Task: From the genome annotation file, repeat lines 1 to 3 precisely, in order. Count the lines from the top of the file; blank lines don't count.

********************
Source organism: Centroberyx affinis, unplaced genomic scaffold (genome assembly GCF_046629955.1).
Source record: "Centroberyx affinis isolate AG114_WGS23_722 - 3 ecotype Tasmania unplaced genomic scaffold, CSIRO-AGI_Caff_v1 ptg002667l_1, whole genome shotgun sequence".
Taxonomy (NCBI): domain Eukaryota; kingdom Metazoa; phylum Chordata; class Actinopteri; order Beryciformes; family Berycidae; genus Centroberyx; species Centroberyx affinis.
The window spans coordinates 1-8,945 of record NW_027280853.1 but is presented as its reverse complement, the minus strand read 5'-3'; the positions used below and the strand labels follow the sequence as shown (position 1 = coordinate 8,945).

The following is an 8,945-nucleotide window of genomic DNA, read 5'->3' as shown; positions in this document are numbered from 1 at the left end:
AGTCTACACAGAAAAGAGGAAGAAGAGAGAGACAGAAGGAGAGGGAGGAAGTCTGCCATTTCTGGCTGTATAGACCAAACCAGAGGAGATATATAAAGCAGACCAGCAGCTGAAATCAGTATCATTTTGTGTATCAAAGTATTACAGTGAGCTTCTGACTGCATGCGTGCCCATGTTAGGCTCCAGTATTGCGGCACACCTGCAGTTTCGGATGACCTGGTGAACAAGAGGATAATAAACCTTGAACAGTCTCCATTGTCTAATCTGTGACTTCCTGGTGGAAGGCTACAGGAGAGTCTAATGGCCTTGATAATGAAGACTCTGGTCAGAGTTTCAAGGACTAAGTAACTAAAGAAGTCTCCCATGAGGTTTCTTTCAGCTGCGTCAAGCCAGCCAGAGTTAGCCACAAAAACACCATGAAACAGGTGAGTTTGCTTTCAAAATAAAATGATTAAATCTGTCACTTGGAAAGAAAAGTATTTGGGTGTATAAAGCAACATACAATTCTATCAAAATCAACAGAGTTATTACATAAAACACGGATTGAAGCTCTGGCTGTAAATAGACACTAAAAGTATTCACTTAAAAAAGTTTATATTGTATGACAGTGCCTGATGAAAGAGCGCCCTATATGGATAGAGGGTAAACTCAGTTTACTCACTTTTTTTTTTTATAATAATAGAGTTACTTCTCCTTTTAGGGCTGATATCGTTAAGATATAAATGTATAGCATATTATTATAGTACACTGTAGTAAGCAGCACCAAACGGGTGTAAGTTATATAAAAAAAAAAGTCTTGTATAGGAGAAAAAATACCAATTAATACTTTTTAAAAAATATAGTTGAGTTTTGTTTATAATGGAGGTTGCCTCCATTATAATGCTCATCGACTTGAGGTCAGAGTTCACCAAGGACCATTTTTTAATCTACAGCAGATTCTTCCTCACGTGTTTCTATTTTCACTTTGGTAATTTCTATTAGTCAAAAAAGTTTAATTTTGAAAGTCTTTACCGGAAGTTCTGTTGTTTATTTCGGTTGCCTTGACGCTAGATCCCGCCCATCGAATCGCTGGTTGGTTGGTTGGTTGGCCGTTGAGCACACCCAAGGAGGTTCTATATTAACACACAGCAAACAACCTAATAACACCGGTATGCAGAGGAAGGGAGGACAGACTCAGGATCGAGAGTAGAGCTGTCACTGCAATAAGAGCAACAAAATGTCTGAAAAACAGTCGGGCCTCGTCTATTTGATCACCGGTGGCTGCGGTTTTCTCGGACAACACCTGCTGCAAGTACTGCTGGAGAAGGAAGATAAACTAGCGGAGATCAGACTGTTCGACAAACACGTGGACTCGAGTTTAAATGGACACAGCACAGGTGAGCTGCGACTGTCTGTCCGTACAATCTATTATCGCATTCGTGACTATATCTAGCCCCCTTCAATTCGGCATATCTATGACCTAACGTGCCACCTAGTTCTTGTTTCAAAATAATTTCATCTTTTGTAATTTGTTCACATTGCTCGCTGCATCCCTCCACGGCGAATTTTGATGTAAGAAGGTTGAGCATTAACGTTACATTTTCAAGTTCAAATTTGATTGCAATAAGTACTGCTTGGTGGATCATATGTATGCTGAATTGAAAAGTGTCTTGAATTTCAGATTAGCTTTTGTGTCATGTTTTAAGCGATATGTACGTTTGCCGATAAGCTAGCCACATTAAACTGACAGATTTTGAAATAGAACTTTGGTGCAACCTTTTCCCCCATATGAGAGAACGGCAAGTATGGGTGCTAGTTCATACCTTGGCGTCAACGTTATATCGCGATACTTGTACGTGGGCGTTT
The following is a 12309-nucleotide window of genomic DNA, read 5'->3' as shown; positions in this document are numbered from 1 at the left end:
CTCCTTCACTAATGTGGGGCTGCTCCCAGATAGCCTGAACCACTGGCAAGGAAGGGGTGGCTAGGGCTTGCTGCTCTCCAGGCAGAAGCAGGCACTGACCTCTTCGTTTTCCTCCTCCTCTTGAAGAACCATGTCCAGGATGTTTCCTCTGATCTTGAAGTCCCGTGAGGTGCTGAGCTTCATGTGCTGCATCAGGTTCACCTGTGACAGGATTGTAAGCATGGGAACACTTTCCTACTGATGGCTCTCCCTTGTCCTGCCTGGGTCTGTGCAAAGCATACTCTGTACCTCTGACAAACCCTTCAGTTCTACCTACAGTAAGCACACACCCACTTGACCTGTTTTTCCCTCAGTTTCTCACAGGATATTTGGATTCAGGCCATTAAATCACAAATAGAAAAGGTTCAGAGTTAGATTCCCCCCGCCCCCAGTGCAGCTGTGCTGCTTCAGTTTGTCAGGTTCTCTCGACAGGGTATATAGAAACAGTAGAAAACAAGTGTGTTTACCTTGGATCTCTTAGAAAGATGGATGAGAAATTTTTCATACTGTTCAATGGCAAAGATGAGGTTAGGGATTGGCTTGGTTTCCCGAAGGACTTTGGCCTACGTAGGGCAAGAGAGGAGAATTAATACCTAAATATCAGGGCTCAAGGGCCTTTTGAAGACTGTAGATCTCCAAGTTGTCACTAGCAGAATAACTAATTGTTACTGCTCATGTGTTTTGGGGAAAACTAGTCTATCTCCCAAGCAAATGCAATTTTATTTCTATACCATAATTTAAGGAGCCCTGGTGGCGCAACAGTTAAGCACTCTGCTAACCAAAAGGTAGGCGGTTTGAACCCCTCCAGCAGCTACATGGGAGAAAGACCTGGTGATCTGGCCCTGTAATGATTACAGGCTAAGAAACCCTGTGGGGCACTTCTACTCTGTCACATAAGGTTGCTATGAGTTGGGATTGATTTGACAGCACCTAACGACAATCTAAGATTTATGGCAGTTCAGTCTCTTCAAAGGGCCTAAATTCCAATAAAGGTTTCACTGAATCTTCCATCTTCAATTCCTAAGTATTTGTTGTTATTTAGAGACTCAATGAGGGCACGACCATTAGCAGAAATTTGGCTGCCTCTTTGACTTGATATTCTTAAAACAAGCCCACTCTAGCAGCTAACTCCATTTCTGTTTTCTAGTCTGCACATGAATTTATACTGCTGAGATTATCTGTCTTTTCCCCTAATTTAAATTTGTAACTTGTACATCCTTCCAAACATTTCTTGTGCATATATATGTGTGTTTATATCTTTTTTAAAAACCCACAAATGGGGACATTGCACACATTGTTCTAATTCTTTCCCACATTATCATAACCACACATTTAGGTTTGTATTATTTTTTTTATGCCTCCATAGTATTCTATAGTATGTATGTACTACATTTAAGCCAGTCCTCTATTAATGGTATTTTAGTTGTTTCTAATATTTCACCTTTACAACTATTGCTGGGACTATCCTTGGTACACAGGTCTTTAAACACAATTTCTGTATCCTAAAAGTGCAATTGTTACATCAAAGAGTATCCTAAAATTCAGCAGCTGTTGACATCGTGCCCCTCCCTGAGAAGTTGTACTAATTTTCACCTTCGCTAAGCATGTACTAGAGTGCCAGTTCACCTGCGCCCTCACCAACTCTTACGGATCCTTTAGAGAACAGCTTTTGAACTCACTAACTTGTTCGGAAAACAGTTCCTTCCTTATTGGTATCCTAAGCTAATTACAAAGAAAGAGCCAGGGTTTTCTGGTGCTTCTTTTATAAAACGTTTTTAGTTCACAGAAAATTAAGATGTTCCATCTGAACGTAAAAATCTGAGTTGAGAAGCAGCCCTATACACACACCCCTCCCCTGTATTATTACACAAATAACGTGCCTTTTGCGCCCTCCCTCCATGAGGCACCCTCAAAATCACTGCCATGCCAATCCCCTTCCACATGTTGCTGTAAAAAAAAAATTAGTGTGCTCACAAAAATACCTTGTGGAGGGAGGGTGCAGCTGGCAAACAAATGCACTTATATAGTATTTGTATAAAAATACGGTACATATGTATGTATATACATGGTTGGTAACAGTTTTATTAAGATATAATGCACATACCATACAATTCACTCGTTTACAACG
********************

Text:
Source organism: Centroberyx affinis, unplaced genomic scaffold (genome assembly GCF_046629955.1).
Source record: "Centroberyx affinis isolate AG114_WGS23_722 - 3 ecotype Tasmania unplaced genomic scaffold, CSIRO-AGI_Caff_v1 ptg002667l_1, whole genome shotgun sequence".
Taxonomy (NCBI): domain Eukaryota; kingdom Metazoa; phylum Chordata; class Actinopteri; order Beryciformes; family Berycidae; genus Centroberyx; species Centroberyx affinis.